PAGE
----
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Tuesday, August 11, 2015

The Fantastic Four Problem: It's The Writing

Any comic book geek out there is likely aware of all the negative reviews surrounding the newest Fantastic Four film, and I've read plenty of remarks about how Fox needs to quit trying to reboot the film and let Marvel Studios get more control so that studio can figure out how to make it work.

While it's true that Fox doesn't want to give up the distribution rights to Fantastic Four films, that really isn't the problem with poor films about the superhero team. Switching full control to Marvel and Disney isn't going to solve the problem by itself. All one has to do is look at the Marvel Cinematic Universe, which has it shares of weak films. Incredible Hulk is forgettable, Iron Man 2 was a mess and Thor 2 was not good at all -- and in each case, you had a different company who held distribution rights at the time the film was released. Fact is, any studio can distribute a bad film.

And while it may be true that Sony's unwillingness to cede distribution rights for Spider-Man led to a reboot coming too soon, there's no guarantee Sony turning everything back to Marvel and Disney would have solved anything (and nothing is guaranteed now that Spidey will be part of the MCU). Besides, the second Amazing Spider-Man film suffered from the same problem the three weak MCU films had, and the Fantastic Four films have: Subpar writing.

Let's stick with Fantastic Four. The problem with the first film released to theaters was that it had the right idea of being a lighthearted film with a dark undertone, but it had the wrong execution with lightheartedness. Rather than letting the characters drop one-liners here and there and drop a humorous note when the time was right, it went for too many visual gags and put the characters in embarrassing situations. I never saw the second film, but the latest reboot decided to make everything with a dark tone, and that makes movie goers weary when every single superhero flick has that tone.

Furthermore, the first film did a poor job executing the relationship between Johnny Storm and Ben Grimm. The former is supposed to be enamored with his superpowers and be reckless and impulsive, in contrast to Grimm, who is not happy with his superpowers but mostly does things by the book. In the first film, Storm is turned into a jerk who picks on Grimm just because he can. Additionally, the first film didn't effectively portray the relationship between Reed Richards and Sue Storm, in that the two really like each other, but Richards wraps himself up too much in his research that Sue wonders if he really pays attention to her. They instead did a love triangle with Victor Von Doom and it didn't hit the same notes.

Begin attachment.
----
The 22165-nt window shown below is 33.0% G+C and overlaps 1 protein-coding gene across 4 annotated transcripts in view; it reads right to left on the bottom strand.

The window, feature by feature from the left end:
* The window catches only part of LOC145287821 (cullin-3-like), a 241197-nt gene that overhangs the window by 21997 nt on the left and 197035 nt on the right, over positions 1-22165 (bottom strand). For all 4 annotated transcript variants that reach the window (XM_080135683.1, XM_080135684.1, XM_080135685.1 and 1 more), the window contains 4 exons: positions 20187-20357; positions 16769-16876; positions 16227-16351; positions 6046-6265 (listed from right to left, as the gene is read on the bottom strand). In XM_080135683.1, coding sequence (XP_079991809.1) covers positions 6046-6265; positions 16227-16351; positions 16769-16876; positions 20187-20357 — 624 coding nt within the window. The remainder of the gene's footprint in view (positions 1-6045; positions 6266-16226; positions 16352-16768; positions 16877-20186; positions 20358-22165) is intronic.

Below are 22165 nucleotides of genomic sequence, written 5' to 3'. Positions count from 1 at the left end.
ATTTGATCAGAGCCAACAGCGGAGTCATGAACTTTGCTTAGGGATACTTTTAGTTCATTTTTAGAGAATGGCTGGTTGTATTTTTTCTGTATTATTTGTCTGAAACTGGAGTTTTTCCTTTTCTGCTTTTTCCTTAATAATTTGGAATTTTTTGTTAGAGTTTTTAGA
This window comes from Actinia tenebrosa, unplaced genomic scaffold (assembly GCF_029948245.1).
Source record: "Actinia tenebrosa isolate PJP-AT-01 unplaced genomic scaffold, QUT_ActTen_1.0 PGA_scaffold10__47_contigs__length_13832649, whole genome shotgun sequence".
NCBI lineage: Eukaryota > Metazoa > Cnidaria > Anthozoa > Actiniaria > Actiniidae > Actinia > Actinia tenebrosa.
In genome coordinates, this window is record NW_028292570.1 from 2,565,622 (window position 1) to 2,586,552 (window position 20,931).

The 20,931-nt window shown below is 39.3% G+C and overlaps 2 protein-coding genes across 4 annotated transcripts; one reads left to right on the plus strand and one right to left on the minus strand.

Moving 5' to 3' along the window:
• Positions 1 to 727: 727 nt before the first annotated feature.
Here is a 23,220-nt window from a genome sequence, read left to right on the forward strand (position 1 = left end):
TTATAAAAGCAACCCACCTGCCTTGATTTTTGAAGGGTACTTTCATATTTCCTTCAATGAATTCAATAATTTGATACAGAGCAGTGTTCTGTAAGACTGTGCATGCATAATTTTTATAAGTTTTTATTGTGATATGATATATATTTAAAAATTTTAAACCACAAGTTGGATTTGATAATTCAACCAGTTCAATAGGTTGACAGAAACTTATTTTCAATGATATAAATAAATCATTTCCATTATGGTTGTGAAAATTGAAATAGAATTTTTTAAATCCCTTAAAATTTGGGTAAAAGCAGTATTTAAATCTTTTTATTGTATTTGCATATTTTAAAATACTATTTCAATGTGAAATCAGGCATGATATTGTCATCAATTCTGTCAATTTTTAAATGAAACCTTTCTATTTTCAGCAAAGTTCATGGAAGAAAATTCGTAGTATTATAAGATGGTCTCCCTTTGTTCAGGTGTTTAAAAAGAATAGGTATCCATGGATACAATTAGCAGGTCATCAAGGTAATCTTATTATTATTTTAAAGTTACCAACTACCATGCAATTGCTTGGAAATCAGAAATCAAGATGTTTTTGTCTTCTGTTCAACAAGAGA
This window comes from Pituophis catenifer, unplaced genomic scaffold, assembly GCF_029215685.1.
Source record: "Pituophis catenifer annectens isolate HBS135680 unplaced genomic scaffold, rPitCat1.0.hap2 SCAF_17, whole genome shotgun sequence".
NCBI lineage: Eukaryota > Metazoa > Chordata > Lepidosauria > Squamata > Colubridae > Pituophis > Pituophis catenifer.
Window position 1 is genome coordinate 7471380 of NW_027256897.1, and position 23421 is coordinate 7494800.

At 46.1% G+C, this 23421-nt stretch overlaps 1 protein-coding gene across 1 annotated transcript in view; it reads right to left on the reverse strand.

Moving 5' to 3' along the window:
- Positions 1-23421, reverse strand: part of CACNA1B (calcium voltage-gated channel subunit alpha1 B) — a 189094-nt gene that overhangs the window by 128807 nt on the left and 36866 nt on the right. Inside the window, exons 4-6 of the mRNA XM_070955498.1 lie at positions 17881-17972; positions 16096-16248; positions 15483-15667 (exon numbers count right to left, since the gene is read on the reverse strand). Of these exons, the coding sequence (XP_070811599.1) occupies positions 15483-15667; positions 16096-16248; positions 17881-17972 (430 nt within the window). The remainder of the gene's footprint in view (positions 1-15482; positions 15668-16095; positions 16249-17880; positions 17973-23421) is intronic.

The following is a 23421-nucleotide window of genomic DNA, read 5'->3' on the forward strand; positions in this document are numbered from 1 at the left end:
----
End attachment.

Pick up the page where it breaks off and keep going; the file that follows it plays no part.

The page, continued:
Speaking of which, Doctor Doom is the other issue with the Fantastic Four films. It's understandable that you aren't going to make Doom's origin what it was in the comics (a mysterious dictator of an Eastern European nation, which dates back to the Cold War), but in the first film, they made him a greedy, egotistical businessman who was a bigger jerk than Johnny, but failed to make him sympathetic to a degree. The first Iron Man did a better job of taking an egotistical businessman (Obadiah Stane) and making him a little sympathetic, because you can sense he wanted to run Stark Industries after Tony Stark's father Howard passed away, only for Tony to take over. It's a trait that people can relate to (I'm better qualified than the person who got the promotion or who runs the show) as opposed to a general stereotype that the common person can't really identify with (businessmen are greedy because they are).

If Fantastic Four is ever going to succeed as a film franchise, it simply needs writers who understand how to write a lighthearted film with dark undertones and how to make the personalities play off each other, while keeping the superheroes likeable. Trying to reinvent Dr. Doom is a tougher challenge, though, and that may be the biggest hurdle to getting Fantastic Four to work in film.

But while I've wondered whether or not Fox will come to a deal to get Fantastic Four tied into the MCU, that has more to do with what Sony's thinking may be (tying Spidey into MCU will get people interested again) and less to do with it improving the quality of the film. And if Fox decides to tie it to the X-Men, it does need to keep in mind that the Fantastic Four should be a contrast to the X-Men (many of them are supposed to be brooding, although some to a lesser degree than others), not just another group who finds nothing but despair.

To the point, though: Fantastic Four needs to be done in the vein of Guardians of the Galaxy if it's going to work. GotG got it right with doing a lighthearted film with dark undertones. Fantastic Four needs that, and it starts with the writing, not with the studio distributing it.

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